September 29, 2008
9th Circuit Rules that Chapter 13 Debtor does not have an Absolute Right to Dismiss the Case
Rosson v. Fitzgerald (In re Rosson) ---- F. 3d ----, 2008 WL 4330558 (9th Cir. September, 2008)
Issue: Does a chapter 13 debtor have an absolute right to dismiss his case?
Holding: No, the court may refuse to dismiss if there is a showing that the debtor’s conduct is “atypical.”
appeal from District Court, Washington
This chapter 13 advised the court over a period of a year that he was expecting to receive a few hundred thousand dollars from an arbitration and would use that money to fund his plan. When he received the money, about $185,000, the court ordered him to turn it over to the chapter 13 trustee. He did not do that and the court, at a hearing by his attorney to withdraw, gave the debtor one hour to turn the funds over. The debtor then submitted a “Notice of Dismissal” of the case. The court refused to sign the order and instead ordered the case converted to chapter 7. The debtor had turned over $104,000 and spent the rest fixing up his residence (which he ultimately lost in foreclosure). The debtor moved for reconsideration arguing that he had an absolute right to dismiss the chapter 13 per Beatty v. Traub (In re Beatty), 162 B.R. 853 (B.A.P. 9th Cir. 1994), and Croston v. Davis (In re Croston), 313 B.R. 447, 450 (B.A.P. 9th Cir. 2004). He also argued there was inadequate notice and that there was no bad faith. That motion was denied. The district court affirmed the order.
The Court of Appeals also affirmed. “11 U.S.C. § 1307(b)-(c). These two provisions—i.e., that the court ‘shall’ dismiss a case on request of the Chapter 13 debtor, but that the court also ‘may’ convert a Chapter 13 case to Chapter 7 ‘for cause’—can conflict.” Although the 9th Circuit BAP has previously ruled in Beatty and Croston that dismissal is mandatory when requested, the 9th Circuit here said “After Marrama, however, the ‘absolute right’ position is no longer viable.” The Supreme Court said in Marrama “that the right to convert to Chapter 13 was impliedly limited by the bankruptcy court’s power to take any action necessary to prevent bad-faith conduct or abuse of the bankruptcy process.” “Although the [Supreme] Court declined to decide ‘with precision what conduct qualifies as ‘bad faith’, the Court ‘emphasize[d] that the debtor’s conduct must, in fact, be atypical.’” “Therefore, in light of Marrama, we hold that the debtor’s right of voluntary dismissal under § 1307(b) is not absolute, but is qualified by the authority of a bankruptcy court to deny dismissal on grounds of bad-faith conduct or ‘to prevent an abuse of process.’” [citing 11 U.S.C. § 105(a).]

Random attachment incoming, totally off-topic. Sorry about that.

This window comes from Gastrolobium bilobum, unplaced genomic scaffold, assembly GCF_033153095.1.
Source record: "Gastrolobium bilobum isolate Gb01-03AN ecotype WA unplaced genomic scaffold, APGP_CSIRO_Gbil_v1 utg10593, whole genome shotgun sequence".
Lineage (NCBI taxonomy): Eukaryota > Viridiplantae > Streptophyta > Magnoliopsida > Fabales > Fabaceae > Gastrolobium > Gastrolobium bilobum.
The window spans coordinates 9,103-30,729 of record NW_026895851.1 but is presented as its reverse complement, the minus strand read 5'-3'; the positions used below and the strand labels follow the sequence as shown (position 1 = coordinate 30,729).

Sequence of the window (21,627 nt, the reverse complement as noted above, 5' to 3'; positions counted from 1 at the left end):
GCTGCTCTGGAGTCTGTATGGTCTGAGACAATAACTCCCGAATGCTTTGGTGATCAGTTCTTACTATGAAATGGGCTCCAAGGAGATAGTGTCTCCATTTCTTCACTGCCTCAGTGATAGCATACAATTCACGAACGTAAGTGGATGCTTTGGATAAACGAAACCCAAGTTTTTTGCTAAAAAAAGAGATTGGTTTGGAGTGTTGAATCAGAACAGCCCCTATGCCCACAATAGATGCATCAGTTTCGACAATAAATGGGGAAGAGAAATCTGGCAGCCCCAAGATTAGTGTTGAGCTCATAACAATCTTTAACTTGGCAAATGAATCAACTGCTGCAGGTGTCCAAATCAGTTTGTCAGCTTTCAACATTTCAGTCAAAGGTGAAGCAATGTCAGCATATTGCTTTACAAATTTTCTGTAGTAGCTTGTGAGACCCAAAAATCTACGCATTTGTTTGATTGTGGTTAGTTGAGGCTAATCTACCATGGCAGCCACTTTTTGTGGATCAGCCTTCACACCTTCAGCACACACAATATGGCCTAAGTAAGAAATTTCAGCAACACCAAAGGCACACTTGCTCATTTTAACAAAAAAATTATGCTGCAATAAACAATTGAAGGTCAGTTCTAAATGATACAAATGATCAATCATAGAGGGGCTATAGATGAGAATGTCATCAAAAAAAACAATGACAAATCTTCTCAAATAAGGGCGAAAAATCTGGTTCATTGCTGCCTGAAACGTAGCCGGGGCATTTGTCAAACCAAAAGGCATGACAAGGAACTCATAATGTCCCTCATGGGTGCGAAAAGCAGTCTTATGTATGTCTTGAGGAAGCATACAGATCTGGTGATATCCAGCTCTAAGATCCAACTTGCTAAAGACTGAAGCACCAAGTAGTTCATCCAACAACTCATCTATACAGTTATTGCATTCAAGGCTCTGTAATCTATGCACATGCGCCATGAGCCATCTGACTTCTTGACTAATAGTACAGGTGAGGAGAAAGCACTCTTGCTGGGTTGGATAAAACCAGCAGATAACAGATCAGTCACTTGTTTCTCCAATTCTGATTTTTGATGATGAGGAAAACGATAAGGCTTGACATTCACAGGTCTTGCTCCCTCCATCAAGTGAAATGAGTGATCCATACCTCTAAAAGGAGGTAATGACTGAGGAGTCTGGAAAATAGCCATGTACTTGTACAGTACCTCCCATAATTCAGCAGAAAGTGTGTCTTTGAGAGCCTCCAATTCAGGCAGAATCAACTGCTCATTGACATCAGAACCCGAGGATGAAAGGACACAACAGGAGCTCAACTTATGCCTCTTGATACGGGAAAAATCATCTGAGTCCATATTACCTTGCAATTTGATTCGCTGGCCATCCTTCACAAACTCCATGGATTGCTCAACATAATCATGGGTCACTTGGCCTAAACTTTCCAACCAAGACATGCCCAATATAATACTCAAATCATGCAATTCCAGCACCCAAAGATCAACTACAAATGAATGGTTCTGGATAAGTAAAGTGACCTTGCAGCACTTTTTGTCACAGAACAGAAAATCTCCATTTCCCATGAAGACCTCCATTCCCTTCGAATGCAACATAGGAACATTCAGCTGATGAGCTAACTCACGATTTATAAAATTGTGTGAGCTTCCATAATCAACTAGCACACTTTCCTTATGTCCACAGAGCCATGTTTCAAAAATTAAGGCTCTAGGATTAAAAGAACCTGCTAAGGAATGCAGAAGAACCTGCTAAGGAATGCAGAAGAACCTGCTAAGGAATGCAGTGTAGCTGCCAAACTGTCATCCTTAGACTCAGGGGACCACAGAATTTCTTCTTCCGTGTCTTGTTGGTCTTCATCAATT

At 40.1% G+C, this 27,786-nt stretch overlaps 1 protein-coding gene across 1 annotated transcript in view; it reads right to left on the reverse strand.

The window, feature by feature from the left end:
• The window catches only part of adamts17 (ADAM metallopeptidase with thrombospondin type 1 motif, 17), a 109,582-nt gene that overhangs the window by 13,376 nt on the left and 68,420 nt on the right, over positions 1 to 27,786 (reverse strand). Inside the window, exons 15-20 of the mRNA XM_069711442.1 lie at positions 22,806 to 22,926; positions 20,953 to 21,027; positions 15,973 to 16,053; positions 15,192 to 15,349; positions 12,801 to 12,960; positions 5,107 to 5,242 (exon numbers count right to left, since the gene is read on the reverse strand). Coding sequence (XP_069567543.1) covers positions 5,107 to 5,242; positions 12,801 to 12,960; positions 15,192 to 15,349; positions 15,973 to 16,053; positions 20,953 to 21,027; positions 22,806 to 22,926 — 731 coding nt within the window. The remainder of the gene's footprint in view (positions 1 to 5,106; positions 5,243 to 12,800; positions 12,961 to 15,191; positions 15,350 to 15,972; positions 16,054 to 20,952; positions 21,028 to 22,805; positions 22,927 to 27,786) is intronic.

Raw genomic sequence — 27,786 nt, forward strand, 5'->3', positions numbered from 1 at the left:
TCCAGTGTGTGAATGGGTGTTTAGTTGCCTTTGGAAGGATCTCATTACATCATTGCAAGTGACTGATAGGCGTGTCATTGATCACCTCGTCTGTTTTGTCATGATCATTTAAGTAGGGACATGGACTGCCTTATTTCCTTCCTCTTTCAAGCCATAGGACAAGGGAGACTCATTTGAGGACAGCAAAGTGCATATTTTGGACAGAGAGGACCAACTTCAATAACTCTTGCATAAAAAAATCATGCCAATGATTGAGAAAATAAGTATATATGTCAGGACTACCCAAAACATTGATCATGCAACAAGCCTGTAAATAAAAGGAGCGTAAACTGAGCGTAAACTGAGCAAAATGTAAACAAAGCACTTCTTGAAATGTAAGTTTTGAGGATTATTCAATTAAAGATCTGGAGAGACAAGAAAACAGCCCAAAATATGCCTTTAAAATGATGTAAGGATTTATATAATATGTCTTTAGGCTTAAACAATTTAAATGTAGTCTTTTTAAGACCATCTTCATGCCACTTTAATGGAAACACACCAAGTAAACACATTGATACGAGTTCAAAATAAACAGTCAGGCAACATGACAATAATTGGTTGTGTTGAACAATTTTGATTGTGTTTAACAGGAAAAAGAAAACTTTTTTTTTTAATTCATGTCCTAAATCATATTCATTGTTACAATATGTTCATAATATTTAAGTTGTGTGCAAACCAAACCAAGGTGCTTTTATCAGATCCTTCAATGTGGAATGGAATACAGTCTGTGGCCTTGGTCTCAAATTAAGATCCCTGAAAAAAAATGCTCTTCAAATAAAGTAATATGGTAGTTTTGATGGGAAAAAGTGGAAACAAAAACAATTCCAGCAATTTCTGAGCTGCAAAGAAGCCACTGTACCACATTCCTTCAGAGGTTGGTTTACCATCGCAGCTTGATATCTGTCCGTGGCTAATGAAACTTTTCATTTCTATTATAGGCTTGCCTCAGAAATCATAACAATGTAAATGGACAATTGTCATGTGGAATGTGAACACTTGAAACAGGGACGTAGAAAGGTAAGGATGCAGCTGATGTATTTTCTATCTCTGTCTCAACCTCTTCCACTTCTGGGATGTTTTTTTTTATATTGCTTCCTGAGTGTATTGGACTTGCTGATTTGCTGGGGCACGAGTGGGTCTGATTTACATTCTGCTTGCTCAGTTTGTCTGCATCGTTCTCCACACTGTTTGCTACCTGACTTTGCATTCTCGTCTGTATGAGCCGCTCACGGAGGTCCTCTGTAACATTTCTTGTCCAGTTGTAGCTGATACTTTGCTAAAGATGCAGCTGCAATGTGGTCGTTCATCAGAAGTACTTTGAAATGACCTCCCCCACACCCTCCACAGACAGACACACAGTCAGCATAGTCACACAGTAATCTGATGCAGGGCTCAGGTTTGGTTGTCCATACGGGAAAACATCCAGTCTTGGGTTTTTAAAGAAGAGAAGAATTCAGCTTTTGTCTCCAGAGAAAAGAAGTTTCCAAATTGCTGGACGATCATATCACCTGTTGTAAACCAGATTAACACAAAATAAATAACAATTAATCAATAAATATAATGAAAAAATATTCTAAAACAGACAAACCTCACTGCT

As to whether or not the debtor’s conduct was “bad faith,” the Court said, “his use of the money was still in defiance of the bankruptcy court’s specific order to deposit the money with the Chapter 13 Trustee. Moreover, Rosson never—not even in his motion for reconsideration—provided the bankruptcy court with an explanation of what happened to the missing funds.” “[T]he bankruptcy court did not clearly err in finding that Rosson’s failure to deliver to the Trustee $185,000 in estate assets (or, when given the chance, to explain the status of the money) amounted to atypical, bad faith debtor conduct.”
As to notice and an opportunity to be heard, the 9th Circuit agreed that the debtor “never received a meaningful hearing of his arguments against conversion.” “The difficulty for Rosson, however, is that, even when given an opportunity, he has never actually provided a satisfactory explanation of why the funds were not delivered. Rosson’s motion for reconsideration provided no argument of the facts and offered no excuse for his failure to produce the $185,000 as ordered by the court. He did not make any of the kinds of arguments alluded to above. Instead, Rosson rested on the (now) manifestly inadequate legal claim that he had an ‘absolute’ right to voluntarily dismiss his case.” Therefore the debtor “was not prejudiced” by the procedural failure.
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